Savills restores payout after climbing back into the black: Estate agent reports doubling of residential sales in London

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SAVILLS, the upmarket estate agent, bounced back into the black last year after two years of losses, and announced a dividend for the first time since 1990.

George Inge, chairman, said the payout represented a 'fairly significant vote of confidence', although the market remained cool, marking the shares down 1p to 55p.

The company's residential division sold twice as many London houses in the six months to April as a year earlier, with an average sale price 15 per cent higher at pounds 405,000.

Mr Inge said that the country house market had lagged before picking up in March. Both markets had lost momentum since the Newbury by-election, and he expected a 'period of fits and starts'.

There had also been an improvement in the commercial market, where despite continuing oversupply of offices and depressed rental values, overseas buyers and institutions were once more showing interest. UK funds had bought property worth pounds 200m in the first quarter of 1993 after pounds 65m of disposals at the end of last year.

There had been an increase in agency work for clients buying space in the West End and the City. Appeals on council tax bills and advisory work for banks owning large property portfolios had also kept the company busy.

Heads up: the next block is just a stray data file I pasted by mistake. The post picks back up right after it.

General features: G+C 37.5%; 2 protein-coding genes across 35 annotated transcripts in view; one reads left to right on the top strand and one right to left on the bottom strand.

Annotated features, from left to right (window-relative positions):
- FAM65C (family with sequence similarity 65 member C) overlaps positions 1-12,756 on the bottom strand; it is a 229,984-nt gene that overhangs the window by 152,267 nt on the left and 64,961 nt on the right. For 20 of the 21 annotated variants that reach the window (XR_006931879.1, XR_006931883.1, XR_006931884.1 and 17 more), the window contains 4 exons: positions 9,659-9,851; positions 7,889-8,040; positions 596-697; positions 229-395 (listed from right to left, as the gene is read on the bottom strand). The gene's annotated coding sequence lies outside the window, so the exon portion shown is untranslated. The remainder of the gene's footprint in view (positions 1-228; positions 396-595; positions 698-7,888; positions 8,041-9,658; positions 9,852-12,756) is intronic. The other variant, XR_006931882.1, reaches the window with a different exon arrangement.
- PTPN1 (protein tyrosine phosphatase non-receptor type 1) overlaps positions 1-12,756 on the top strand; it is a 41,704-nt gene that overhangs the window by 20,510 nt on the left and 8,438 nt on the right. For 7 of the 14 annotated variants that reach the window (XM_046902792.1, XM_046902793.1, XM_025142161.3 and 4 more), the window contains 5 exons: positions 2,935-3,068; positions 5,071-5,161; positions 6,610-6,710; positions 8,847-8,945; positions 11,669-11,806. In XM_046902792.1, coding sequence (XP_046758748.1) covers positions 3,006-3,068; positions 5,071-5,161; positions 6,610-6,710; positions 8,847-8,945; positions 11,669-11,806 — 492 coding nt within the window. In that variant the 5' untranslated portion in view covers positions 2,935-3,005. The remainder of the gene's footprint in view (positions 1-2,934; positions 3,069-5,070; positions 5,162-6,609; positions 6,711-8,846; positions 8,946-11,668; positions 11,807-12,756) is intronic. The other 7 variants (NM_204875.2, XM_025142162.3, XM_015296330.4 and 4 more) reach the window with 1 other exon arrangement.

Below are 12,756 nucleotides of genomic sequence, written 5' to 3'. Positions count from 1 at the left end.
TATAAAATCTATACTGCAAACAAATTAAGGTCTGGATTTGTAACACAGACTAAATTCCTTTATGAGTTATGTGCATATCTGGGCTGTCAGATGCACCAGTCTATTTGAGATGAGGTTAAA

Mr Inge agreed with estimates that about pounds 7bn had been earmarked by institutions and property companies for investment in the sector. 'The mood is improved on a year ago.'

Agricultural land prices picked up during the period for the first time in 10 years, thanks to the impact of last year's devaluation of the green pound. Savills handles 30 per cent by value of all farm sales in the UK and was seeing an upturn in business from farmers adding to their acreage.

Group pre-tax profits were pounds 1.44m in the 12 months to April compared with last time's pounds 2.86m loss, struck on a 7 per cent improvement in sales to pounds 25.3m.

Mr Inge said that a pounds 1m reduction in the cost base had contributed. Cuts had included a 9 per cent reduction in the workforce. He estimated that costs had been reduced by more than pounds 5m since 1990 but said that Savills planned to double its recruitment of graduates this year.

Savills has no gearing and net cash at the year-end was about pounds 4.5m. Earnings per share emerged at 2.2p (6.5p loss). There was a 1p dividend.

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